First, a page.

Texas regulators deny SWEPCO’s application to add 810 MW of wind energy

The company on July 2 said that while Texas regulators rejected the proposal, the full project will proceed to serve SWEPCO’s customers in Arkansas and Louisiana

American Electric Power’s (AEP) Southwestern Electric Power Co., (SWEPCO) on July 2 said that the Public Utility Commission of Texas has denied approval of the company’s plan to add 810 MW of wind energy.

The company noted that while the commission rejected the proposal, the full project will proceed to serve SWEPCO’s customers in Arkansas and Louisiana, based on regulatory approvals previously received in those states.

As TransmissionHub reported, the Louisiana Public Service Commission in late May approved the terms of a settlement agreement reached in March by all parties in a proceeding regarding the wind project, including SWEPCO; commission staff; the Alliance for Affordable Energy; and Walmart, Inc.

SWEPCO also said on May 27 that as part of that settlement, it plans to issue a request for proposals for up to 200 MW of solar generation resources to be located in the company’s service territory, with construction beginning in the next three years, under regulatory requirements and review.

The company noted that its wind project includes the acquisition of three wind facilities in north central Oklahoma — known as the North Central Energy Facilities — in conjunction with its sister company, Public Service Company of Oklahoma (PSO), which in February received final Oklahoma Corporation Commission approval of a settlement agreement in its plan to add 675 MW of wind energy.

SWEPCO said in its May statement that the Louisiana commission approved an option that could increase Louisiana’s allocation to an estimated 464 MW from the original 268 MW. The company added that the Arkansas Public Service Commission also accepted an option to increase that state’s allocation when it approved the project earlier this month.

SWEPCO President and COO Malcolm Smoak, in the company’s July 2 statement, expressed disappointment over the Texas commission’s decision, adding, in part, that that decision “does not affect the project’s full viability. We appreciate the approvals we received from the Arkansas Public Service Commission and the Louisiana Public Service Commission, and we look forward to bringing this low-cost renewable energy to our customers in Arkansas and Louisiana.”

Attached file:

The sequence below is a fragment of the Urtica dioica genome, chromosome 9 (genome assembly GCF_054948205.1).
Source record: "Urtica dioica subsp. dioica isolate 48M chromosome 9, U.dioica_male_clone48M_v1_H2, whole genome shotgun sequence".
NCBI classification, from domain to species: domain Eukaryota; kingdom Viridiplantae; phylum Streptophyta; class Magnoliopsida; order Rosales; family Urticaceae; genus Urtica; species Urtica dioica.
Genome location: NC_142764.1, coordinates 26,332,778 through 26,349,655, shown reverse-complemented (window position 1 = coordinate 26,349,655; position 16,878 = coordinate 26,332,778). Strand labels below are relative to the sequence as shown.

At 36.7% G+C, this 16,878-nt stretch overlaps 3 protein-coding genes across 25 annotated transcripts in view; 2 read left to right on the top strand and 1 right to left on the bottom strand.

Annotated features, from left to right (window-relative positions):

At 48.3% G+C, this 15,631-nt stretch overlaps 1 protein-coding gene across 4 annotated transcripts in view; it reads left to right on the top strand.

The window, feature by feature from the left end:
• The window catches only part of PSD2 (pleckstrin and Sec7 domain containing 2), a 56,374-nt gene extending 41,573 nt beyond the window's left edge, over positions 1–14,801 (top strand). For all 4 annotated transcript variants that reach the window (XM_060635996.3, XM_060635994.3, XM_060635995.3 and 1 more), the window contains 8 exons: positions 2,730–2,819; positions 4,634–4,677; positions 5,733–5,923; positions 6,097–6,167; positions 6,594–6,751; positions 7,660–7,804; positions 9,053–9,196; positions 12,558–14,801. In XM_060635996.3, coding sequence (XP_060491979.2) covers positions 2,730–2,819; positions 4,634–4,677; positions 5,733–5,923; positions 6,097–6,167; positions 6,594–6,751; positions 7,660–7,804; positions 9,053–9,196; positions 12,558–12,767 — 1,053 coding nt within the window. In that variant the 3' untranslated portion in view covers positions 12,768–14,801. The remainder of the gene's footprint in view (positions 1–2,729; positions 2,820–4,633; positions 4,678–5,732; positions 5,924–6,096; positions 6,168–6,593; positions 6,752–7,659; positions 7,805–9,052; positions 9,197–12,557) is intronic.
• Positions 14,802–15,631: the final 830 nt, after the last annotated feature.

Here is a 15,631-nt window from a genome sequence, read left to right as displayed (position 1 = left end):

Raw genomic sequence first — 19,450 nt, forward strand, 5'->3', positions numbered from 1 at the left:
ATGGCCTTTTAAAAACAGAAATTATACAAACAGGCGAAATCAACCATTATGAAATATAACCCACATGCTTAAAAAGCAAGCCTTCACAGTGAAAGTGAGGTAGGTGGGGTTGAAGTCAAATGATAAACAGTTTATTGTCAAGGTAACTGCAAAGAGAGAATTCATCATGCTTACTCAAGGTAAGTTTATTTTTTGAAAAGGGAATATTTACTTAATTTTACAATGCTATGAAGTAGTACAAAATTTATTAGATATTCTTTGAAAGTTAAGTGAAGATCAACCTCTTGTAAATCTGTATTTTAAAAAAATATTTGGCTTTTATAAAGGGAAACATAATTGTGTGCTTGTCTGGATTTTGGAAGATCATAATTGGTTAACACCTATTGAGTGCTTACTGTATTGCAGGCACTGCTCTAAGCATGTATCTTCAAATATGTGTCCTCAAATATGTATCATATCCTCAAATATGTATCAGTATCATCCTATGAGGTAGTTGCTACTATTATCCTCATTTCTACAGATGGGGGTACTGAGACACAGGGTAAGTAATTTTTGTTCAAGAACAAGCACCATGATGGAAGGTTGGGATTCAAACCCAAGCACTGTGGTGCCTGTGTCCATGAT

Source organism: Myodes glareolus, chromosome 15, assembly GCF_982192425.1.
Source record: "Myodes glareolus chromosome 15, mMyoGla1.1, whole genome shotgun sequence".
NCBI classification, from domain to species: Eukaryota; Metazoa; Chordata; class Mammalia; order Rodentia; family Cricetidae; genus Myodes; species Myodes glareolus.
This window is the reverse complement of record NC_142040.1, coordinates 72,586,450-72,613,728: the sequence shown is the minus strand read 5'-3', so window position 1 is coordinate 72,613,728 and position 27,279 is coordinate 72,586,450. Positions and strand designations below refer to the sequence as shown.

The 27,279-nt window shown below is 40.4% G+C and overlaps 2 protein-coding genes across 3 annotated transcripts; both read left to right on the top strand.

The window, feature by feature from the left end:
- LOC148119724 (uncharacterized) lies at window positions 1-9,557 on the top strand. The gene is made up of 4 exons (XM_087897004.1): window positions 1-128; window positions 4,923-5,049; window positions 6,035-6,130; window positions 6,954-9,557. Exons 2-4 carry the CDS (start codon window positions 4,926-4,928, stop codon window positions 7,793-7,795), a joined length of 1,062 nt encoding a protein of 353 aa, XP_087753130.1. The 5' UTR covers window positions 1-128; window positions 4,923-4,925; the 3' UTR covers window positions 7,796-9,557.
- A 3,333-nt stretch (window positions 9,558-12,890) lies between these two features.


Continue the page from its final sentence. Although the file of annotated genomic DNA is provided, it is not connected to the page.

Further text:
SWEPCO said that it will own 810 MW, or 54.5%, of the 1,485-MW project with an investment of about $1bn. SWEPCO said that it and PSO will acquire the projects at their completion over the next two years.

As noted in the Texas commission’s order, which is dated July 2, the wind generation facilities will be located in north central Oklahoma, and are described as such:

  • The 999-MW Traverse project has a planned commercial operation date of 2021, with SWEPCO’s share being 544.5 MW
  • The 287-MW Maverick project has a planned commercial operation date of 2021, with SWEPCO’s share being 156 MW
  • The 199-MW Sundance project has a planned commercial operation date of 2020, with SWEPCO’s share being 108.5 MW

The estimated total installed capital cost for the wind generation facilities is about $2bn, the commission said.

The commission said that SWEPCO modeled the customer savings of the wind generation facilities, using a base case — with and without a carbon tax — along with sensitivities based on higher and lower gas and power price forecasts, a lower level of energy production for the wind generation facilities, and cases based on higher-than-expected congestion costs that resulted in construction of a generation tie line (gen-tie).

Among other things, the commission said, “SWEPCO did not demonstrate that, under a reasonable range of assumptions, SWEPCO’s acquisition of the wind generation facilities will provide benefits to customers.”

About Corina Rivera-Linares 3286 Articles
Corina Rivera-Linares was TransmissionHub’s chief editor until August 2021, as well as part of the team that established TransmissionHub in 2011. Before joining TransmissionHub, Corina covered renewable energy and environmental issues, as well as transmission, generation, regulation, legislation and ISO/RTO matters at SNL Financial from 2005 to 2011. She has also covered such topics as health, politics, and education for weekly newspapers and national magazines.